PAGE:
Liberties’ annual Rule of Law Report on the European Union is published

March 18, 2024

The fifth annual report on the state of the rule of law in the European Union is published byLiberties, the European Union for Civil Liberties – the most comprehensive report on the rule of law in the EU to date from the civil society network. The report, prepared by the Human Rights Monitoring Institute together with Liberties and other national members and partners, is known as the “shadow report” for the European Commission’s annual rule of law audit.

The rule of law requires the government to serve the interests of the people, but “2024 m. report on freedom and the rule of law” shows that national governments are seeking to weaken the rule of law, which inevitably has a negative impact on citizens’ well-being. Violations of the rule of law can be found in every country covered by the report, but the frequency and severity of the violations vary.

Lithuania’ s legal system has undergone important changes and measures have been taken to ensure fair pay for judicial staff, prosecutors and judges. A new transparency policy is used to reduce corruption. Progress has been made on media freedom, one of the most important developments being the establishment of the Media Support Fund, which will for the first time provide public funding for media projects. Lithuania has seen a number of positive and negative legal, political and societal changes. Highlights included amendments to the Law on Assemblies to strengthen freedom of assembly, legislative efforts to combat hate crimes, but also the challenges posed by an MP’s anti-Semitic remarks, as well as the difficulties faced by the LGBTQI+ community in protest, the rejection of an amendment to the law on the protection of minors, and the challenges of managing irregular migration. Regarding the non-respect of human rights obligations and other systemic issues affecting the rule of law environment, there has also been no progress compared to last year. Lithuania continues to face significant human rights challenges.

Reports from well-established democracies such as France, Germany and Belgium reveal that the rule of law is sometimes violated, but this is not a widespread problem. The real concern comes when there is a possibility of an extremist party gaining power, as this could turn these individual problems into one big systemic problem in the future. In other older democracies, such as Italy and Sweden, where the far-right came to power and gradually began to erode the rule of law, the disintegration seems to have been slow. This can be explained by the resilience of older democratic institutions to big changes. In the EU’s young democracies, the trajectory of the rule of law can change quickly – either up or down. Take Slovakia, where the recently installed government, inspired by the Hungarian model, is systematically destroying democratic structures. Meanwhile, in Slovenia, the new pro-democracy government is actively trying to remedy the situation. Poland’s experience shows that it is not easy to restore the rule of law without destroying the very legal foundations it seeks to revive. On the other hand, the example of Hungary shows that reforms cannot rely on EU pressure and sanctions alone.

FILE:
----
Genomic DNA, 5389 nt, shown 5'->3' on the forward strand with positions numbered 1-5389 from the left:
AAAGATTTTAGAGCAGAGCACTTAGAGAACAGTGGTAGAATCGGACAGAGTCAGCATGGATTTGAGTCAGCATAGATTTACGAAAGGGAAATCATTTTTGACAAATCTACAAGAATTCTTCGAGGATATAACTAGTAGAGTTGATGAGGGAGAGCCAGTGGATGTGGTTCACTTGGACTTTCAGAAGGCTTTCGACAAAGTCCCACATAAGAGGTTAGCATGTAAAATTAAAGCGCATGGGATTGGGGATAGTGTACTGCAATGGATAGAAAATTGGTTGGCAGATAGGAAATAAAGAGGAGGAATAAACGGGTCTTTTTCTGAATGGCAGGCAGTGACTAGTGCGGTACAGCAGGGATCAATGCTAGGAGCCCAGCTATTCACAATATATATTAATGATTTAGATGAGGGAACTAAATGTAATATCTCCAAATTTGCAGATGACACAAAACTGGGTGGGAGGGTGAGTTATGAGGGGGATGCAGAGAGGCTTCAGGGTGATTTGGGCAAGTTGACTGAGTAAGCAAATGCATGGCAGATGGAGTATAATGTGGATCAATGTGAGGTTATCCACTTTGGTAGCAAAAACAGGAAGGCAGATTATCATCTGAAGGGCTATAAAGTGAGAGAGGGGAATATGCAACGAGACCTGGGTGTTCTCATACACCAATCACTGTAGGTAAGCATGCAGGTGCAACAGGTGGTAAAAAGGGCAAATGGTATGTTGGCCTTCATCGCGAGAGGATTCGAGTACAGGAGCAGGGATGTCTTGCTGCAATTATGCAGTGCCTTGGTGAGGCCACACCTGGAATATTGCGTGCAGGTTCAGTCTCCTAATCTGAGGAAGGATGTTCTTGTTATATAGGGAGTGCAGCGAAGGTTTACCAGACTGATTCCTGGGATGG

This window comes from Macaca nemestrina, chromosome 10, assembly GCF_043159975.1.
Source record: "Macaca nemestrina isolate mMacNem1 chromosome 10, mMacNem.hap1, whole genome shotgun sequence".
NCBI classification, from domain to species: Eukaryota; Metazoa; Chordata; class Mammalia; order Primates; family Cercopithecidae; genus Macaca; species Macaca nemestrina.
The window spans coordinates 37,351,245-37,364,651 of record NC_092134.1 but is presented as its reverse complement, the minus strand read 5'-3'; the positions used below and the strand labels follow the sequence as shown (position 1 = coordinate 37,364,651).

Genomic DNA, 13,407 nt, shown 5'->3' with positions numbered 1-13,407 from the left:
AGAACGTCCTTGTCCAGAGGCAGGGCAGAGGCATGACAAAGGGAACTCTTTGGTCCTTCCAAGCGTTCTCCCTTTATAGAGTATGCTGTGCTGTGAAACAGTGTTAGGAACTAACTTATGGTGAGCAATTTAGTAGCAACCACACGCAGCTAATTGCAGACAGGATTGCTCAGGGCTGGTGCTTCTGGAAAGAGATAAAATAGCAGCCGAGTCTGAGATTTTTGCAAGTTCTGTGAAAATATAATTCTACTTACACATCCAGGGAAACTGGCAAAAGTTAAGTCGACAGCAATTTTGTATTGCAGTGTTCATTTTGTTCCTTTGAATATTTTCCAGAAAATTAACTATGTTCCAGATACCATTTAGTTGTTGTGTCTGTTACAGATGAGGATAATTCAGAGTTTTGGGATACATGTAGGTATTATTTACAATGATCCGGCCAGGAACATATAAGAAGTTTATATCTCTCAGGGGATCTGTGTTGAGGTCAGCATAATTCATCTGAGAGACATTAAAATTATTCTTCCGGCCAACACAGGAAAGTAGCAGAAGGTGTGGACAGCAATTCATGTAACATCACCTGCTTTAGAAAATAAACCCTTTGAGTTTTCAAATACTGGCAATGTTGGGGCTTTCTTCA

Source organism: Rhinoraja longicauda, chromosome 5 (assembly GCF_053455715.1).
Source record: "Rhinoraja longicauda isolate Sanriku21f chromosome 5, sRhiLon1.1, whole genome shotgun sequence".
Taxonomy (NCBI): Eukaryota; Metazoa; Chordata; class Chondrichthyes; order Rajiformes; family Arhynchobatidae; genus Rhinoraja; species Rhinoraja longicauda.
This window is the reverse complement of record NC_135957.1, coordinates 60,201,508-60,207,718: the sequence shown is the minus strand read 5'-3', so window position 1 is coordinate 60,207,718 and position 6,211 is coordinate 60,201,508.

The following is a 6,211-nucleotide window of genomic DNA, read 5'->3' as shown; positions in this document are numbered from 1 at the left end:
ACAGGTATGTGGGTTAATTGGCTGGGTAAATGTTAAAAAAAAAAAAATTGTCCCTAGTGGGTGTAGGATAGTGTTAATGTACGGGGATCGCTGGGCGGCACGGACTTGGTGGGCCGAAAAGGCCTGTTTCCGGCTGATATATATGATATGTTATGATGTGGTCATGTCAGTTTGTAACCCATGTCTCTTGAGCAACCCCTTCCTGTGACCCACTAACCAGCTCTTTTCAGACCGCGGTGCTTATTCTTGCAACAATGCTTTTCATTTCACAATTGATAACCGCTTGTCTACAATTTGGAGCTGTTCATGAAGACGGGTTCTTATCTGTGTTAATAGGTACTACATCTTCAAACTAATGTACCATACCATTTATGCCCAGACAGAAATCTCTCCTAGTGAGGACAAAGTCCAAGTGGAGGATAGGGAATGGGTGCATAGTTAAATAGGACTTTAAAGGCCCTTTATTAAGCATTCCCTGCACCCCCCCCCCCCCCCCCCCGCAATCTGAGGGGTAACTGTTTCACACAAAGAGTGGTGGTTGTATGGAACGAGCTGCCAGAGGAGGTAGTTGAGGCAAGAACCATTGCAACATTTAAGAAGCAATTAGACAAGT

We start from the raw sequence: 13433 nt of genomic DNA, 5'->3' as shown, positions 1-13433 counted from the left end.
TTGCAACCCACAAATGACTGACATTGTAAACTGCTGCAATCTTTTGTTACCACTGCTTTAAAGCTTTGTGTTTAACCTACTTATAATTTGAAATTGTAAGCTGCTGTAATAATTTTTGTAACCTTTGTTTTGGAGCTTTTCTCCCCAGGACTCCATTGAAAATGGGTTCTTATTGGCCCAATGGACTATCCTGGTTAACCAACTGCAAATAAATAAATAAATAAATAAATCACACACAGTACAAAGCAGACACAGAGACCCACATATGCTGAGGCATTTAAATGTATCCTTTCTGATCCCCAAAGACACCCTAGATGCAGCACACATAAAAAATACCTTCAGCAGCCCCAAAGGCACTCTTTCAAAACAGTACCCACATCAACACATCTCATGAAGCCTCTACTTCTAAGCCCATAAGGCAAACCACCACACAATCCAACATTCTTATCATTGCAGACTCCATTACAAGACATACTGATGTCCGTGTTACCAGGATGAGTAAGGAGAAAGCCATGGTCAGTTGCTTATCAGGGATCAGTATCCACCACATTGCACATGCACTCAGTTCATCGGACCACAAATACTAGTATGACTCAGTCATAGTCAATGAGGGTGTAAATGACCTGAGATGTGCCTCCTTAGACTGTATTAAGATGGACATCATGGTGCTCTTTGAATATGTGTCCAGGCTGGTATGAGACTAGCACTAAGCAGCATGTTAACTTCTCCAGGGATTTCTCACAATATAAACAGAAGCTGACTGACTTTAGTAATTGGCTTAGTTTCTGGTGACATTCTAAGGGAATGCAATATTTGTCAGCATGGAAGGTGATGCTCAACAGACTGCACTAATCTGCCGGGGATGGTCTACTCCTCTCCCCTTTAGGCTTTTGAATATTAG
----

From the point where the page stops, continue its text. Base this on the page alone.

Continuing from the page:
According to Martynas Jockus, Director of the Human Rights Monitoring Institute,

“2023 m. Significant human rights challenges remain in Lithuania, such as violations of constitutional principles in the policy and practice of rejection of asylum seekers and migrants, violations of the rights of persons from the LGBTQI+ community, the lack of legal recognition of same-sex partnerships, and the delay in the implementation of decisions of supranational courts.”

Balazs Denes, Director of Liberties Europe, commented:

“The Freedom and Rule of Law Report 2024 shows that deliberate damage or government negligence in correcting rule of law violations can eventually develop into systemic problems. A growing far right relying on these violations will very quickly destroy European democracy unless the European Commission makes much more decisive use of the tools at its disposal, including infringement procedures or the conditional freezing of EU funds. We do not need to wait for a captive state like Hungary to emerge, where an unbreakable anti-democratic regime takes root.”

Photo: Liberties